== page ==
Gary Lownsdale has had a career-long interest in plastics and composites and has made significant contributions to the field in the last four-and-a-half decades. During his tenure as a joint University of Cincinnati / Chrysler Institute co-op student and after college graduation, Lownsdale worked on Chrysler teams that were charged with lightweighting the company's muscle cars (sport compacts) to help make them go faster. He was involved in the first use of SMC at Chrysler that debuted on the 1968MY Dodge Dart and 1969MY 440 6 Packs hoods and hood scoops. He also was involved in specification of the first injection-molded thermoplastics for interior parts on the J car (1970MY Barracuda and Challenger).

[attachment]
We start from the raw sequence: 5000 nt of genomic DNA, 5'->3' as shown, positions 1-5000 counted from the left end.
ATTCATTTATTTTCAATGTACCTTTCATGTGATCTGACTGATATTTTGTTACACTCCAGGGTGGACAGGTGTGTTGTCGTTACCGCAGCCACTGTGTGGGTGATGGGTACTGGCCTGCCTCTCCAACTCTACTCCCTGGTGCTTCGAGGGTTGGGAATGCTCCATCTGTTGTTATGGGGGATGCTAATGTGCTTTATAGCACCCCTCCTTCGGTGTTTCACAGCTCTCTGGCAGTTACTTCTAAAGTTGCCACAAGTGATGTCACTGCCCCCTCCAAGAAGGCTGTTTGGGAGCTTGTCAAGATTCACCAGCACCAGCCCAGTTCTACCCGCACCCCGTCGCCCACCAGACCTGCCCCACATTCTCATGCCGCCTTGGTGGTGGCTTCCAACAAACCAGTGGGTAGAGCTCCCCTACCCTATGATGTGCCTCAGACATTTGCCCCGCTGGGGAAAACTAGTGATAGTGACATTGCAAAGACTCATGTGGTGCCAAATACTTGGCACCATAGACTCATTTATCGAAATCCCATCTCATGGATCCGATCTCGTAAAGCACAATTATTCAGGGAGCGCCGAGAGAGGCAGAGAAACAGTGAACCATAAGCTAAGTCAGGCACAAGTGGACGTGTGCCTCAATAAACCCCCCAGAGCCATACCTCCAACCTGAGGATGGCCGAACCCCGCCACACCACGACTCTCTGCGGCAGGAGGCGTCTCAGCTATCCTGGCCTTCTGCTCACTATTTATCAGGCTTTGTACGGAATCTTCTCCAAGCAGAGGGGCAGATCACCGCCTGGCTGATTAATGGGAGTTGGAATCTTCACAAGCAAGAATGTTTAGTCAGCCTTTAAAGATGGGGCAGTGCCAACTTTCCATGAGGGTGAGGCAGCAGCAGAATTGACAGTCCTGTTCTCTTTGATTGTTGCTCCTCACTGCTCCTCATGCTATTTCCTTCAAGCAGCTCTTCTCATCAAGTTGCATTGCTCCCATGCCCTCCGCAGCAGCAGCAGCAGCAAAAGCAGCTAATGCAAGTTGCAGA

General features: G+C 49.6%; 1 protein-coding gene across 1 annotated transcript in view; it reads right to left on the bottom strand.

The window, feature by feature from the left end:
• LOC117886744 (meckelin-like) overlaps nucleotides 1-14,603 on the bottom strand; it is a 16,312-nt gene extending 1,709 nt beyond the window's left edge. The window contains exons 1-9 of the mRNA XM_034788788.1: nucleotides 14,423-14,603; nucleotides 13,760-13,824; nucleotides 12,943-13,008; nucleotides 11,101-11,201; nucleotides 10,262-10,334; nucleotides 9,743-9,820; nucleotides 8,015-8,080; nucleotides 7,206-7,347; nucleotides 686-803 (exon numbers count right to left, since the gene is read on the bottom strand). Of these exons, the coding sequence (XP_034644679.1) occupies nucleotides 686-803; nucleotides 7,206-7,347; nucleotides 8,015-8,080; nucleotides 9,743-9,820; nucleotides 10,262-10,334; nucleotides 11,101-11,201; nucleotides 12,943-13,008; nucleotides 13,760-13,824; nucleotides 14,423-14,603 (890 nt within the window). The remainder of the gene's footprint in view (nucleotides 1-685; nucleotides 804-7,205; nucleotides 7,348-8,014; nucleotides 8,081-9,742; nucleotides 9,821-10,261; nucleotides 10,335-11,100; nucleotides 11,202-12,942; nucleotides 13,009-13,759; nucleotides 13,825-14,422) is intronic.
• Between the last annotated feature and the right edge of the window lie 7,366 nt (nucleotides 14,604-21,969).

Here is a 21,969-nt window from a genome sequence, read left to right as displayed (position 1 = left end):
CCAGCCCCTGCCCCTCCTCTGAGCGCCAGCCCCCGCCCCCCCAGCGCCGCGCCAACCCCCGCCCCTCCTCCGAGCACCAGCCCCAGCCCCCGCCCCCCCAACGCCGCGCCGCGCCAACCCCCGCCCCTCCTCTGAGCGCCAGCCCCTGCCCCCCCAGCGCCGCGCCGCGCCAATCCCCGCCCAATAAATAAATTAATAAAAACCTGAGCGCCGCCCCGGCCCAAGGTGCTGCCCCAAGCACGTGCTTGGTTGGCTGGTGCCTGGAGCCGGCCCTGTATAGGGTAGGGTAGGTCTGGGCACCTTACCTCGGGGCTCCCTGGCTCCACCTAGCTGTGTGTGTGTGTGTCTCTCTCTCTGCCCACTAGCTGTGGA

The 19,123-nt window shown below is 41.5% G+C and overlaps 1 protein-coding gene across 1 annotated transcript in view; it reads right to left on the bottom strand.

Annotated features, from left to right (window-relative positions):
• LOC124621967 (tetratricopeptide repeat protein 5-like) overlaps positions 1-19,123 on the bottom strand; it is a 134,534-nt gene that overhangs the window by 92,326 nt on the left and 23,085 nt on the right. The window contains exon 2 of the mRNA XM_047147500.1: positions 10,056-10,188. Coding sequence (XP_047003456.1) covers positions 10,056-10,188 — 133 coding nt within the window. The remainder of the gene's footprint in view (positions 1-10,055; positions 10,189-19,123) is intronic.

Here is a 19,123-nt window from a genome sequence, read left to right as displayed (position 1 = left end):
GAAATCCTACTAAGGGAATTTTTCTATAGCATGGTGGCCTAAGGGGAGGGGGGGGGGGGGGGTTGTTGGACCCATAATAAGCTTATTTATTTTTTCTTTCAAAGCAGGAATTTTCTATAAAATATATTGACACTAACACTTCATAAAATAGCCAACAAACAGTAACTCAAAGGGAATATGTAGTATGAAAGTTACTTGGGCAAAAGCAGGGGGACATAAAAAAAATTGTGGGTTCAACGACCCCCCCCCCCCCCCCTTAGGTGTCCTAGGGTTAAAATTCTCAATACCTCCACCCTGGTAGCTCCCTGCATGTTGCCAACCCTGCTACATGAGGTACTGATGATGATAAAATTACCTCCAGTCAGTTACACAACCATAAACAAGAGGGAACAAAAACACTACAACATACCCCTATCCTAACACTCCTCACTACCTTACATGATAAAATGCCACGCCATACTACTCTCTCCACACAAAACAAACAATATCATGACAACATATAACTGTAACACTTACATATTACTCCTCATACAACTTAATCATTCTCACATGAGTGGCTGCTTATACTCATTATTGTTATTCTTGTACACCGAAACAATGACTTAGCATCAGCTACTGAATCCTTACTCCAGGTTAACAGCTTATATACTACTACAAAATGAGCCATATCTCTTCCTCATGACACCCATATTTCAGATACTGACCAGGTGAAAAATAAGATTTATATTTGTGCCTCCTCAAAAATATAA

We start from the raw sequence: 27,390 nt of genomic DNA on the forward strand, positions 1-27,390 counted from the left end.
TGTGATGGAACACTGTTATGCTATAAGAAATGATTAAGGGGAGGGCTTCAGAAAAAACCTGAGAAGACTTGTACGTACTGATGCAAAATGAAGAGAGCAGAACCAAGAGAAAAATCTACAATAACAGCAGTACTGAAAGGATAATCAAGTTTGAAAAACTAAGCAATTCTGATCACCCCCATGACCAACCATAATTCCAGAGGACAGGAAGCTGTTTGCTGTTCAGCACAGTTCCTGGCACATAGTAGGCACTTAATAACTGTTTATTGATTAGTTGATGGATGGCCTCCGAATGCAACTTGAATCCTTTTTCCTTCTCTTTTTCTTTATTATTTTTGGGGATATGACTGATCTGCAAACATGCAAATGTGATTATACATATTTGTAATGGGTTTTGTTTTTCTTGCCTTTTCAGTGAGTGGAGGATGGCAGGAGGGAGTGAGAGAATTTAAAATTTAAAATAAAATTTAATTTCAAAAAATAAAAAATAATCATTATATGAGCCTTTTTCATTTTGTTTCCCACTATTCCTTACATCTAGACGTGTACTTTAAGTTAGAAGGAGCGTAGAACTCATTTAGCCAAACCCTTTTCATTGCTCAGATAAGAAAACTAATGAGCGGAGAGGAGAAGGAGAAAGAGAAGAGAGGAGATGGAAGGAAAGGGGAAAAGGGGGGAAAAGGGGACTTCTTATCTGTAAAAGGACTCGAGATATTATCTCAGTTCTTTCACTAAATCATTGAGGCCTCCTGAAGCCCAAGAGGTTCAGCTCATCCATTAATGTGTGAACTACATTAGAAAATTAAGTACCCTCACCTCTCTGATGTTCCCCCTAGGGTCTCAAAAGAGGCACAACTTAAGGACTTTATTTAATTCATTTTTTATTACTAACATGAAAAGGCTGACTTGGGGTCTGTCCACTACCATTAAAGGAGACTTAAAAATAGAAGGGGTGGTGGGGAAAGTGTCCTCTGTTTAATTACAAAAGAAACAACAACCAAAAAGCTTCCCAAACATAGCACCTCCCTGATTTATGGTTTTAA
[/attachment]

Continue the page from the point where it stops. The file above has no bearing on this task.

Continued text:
After six years at Chrysler working to make muscle cars go faster, the 1970s Energy Crisis struck and Lownsdale was recruited away to Ford Motor Co. where his background in polymers and experience designing lightweight components were put to good use helping make '70s-era cars more energy efficient. He was soon enrolled in Ford's chief engineer training program, where engineers rotated into a new vehicle sub-area every 18 months. In the course of work in that program, Lownsdale was responsible for the first full-width instrument panels on late-1970s era F Series pickups switching from steel to polycarbonate - a first in the industry that was a major breakthrough for passenger safety. During his rotation in exterior body, he was part of the team that developed zinc-coated and one-side galvanized metals to deal with the terrible rust problem that plagued the recycled steel of that era. Late in the 1970s, he had the opportunity to work on carbon fiber drivelines as the principle design engineer on a team led by previous Lifetime Achievement winner, Tom Moore. They developed the world's first carbon fiber reinforced plastic (CFRP) driveshafts, which were installed on a fleet of demonstration vehicles for a year. Although the application never went commercial, Lownsdale was already hooked on carbon composites and would revisit this technology many times in the coming decades.